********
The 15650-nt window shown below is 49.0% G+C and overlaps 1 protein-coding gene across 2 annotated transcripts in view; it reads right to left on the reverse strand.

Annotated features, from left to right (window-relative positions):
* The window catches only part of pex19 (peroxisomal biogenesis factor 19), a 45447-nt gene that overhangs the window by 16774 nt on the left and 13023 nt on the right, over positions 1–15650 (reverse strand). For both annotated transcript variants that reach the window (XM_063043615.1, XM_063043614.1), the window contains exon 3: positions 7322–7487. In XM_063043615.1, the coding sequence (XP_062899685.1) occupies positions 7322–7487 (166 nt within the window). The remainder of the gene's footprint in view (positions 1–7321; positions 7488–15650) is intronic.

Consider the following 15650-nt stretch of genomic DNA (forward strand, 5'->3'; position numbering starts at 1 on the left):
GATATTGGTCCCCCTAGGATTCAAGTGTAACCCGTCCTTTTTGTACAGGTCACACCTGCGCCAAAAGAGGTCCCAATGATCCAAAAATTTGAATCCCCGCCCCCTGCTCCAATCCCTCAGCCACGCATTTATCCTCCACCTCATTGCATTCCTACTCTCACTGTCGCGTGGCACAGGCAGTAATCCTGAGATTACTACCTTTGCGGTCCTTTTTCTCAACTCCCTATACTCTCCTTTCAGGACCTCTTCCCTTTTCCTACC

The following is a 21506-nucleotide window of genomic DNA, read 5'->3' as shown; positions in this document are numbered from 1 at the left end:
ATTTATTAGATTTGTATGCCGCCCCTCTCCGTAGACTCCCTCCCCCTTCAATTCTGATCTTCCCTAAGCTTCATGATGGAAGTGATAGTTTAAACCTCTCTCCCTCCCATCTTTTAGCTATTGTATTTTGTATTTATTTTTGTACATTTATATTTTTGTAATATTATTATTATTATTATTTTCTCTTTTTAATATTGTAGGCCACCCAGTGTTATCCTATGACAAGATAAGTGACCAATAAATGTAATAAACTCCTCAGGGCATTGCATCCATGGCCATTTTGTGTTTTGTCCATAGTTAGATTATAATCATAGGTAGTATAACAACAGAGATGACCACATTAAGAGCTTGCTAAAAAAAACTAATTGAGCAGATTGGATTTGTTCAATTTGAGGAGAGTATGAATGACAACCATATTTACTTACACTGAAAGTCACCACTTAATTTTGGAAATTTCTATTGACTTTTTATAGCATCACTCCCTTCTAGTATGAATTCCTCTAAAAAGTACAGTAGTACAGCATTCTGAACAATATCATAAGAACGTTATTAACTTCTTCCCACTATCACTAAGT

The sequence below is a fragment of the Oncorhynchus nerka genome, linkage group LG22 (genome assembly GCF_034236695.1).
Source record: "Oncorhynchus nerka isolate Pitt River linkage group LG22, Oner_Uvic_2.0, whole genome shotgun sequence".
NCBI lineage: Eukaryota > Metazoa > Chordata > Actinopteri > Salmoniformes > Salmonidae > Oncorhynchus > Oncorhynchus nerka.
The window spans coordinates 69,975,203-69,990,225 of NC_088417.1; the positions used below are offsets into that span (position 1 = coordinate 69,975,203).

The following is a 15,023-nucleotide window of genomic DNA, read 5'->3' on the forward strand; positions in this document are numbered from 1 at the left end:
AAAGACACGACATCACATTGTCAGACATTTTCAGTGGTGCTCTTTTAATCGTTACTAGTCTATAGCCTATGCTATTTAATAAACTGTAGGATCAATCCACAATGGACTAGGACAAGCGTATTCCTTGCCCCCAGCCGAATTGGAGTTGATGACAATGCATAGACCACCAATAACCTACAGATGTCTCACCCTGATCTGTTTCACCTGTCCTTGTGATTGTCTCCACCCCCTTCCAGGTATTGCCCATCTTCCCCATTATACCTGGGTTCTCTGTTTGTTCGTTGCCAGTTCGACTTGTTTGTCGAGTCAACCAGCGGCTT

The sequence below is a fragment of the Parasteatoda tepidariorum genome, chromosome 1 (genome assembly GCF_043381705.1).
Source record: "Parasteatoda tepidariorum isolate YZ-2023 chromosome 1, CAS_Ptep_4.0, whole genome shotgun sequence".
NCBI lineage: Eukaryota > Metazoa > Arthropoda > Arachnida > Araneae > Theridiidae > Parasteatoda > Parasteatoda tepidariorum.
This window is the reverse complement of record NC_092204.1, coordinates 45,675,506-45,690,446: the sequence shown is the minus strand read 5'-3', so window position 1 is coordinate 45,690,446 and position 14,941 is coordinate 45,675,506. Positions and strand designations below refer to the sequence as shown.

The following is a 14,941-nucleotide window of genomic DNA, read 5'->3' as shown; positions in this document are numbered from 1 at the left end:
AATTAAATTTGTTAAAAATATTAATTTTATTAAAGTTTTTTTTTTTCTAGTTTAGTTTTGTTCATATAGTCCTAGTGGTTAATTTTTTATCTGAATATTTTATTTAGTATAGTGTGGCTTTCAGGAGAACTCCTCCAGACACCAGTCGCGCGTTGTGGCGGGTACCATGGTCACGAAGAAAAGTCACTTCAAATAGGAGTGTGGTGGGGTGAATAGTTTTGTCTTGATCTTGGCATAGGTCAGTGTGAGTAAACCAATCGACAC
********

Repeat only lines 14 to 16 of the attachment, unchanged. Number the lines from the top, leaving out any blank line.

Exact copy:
The sequence below is a fragment of the Parasteatoda tepidariorum genome, chromosome 1 (genome assembly GCF_043381705.1).
Source record: "Parasteatoda tepidariorum isolate YZ-2023 chromosome 1, CAS_Ptep_4.0, whole genome shotgun sequence".
NCBI lineage: Eukaryota > Metazoa > Arthropoda > Arachnida > Araneae > Theridiidae > Parasteatoda > Parasteatoda tepidariorum.